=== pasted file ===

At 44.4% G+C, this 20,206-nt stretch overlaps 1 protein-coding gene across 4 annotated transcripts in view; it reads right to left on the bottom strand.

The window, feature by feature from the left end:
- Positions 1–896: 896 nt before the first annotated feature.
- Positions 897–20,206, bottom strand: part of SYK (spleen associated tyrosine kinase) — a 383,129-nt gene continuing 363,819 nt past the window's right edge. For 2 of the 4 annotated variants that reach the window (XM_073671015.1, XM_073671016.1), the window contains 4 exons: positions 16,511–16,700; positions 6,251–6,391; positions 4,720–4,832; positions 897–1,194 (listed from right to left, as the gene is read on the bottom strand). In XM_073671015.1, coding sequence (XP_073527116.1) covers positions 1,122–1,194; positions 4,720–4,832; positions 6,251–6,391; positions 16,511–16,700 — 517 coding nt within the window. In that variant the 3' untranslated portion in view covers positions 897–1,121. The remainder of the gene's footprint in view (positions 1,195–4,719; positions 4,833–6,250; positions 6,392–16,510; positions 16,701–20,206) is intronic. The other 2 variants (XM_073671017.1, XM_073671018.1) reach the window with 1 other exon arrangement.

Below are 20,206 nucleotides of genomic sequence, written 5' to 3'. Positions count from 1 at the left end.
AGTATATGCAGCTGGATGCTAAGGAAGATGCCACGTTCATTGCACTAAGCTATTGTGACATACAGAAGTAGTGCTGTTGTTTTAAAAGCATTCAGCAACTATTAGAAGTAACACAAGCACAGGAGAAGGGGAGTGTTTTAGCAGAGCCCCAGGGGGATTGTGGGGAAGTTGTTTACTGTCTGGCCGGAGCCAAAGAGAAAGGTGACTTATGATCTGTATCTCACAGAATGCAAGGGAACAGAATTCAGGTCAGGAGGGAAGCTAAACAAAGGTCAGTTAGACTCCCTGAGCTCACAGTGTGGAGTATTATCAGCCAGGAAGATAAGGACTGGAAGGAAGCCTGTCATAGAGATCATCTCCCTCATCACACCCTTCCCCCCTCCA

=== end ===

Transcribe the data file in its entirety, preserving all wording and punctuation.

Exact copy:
At 44.4% G+C, this 20,206-nt stretch overlaps 1 protein-coding gene across 4 annotated transcripts in view; it reads right to left on the bottom strand.

The window, feature by feature from the left end:
- Positions 1–896: 896 nt before the first annotated feature.
- Positions 897–20,206, bottom strand: part of SYK (spleen associated tyrosine kinase) — a 383,129-nt gene continuing 363,819 nt past the window's right edge. For 2 of the 4 annotated variants that reach the window (XM_073671015.1, XM_073671016.1), the window contains 4 exons: positions 16,511–16,700; positions 6,251–6,391; positions 4,720–4,832; positions 897–1,194 (listed from right to left, as the gene is read on the bottom strand). In XM_073671015.1, coding sequence (XP_073527116.1) covers positions 1,122–1,194; positions 4,720–4,832; positions 6,251–6,391; positions 16,511–16,700 — 517 coding nt within the window. In that variant the 3' untranslated portion in view covers positions 897–1,121. The remainder of the gene's footprint in view (positions 1,195–4,719; positions 4,833–6,250; positions 6,392–16,510; positions 16,701–20,206) is intronic. The other 2 variants (XM_073671017.1, XM_073671018.1) reach the window with 1 other exon arrangement.

Below are 20,206 nucleotides of genomic sequence, written 5' to 3'. Positions count from 1 at the left end.
AGTATATGCAGCTGGATGCTAAGGAAGATGCCACGTTCATTGCACTAAGCTATTGTGACATACAGAAGTAGTGCTGTTGTTTTAAAAGCATTCAGCAACTATTAGAAGTAACACAAGCACAGGAGAAGGGGAGTGTTTTAGCAGAGCCCCAGGGGGATTGTGGGGAAGTTGTTTACTGTCTGGCCGGAGCCAAAGAGAAAGGTGACTTATGATCTGTATCTCACAGAATGCAAGGGAACAGAATTCAGGTCAGGAGGGAAGCTAAACAAAGGTCAGTTAGACTCCCTGAGCTCACAGTGTGGAGTATTATCAGCCAGGAAGATAAGGACTGGAAGGAAGCCTGTCATAGAGATCATCTCCCTCATCACACCCTTCCCCCCTCCA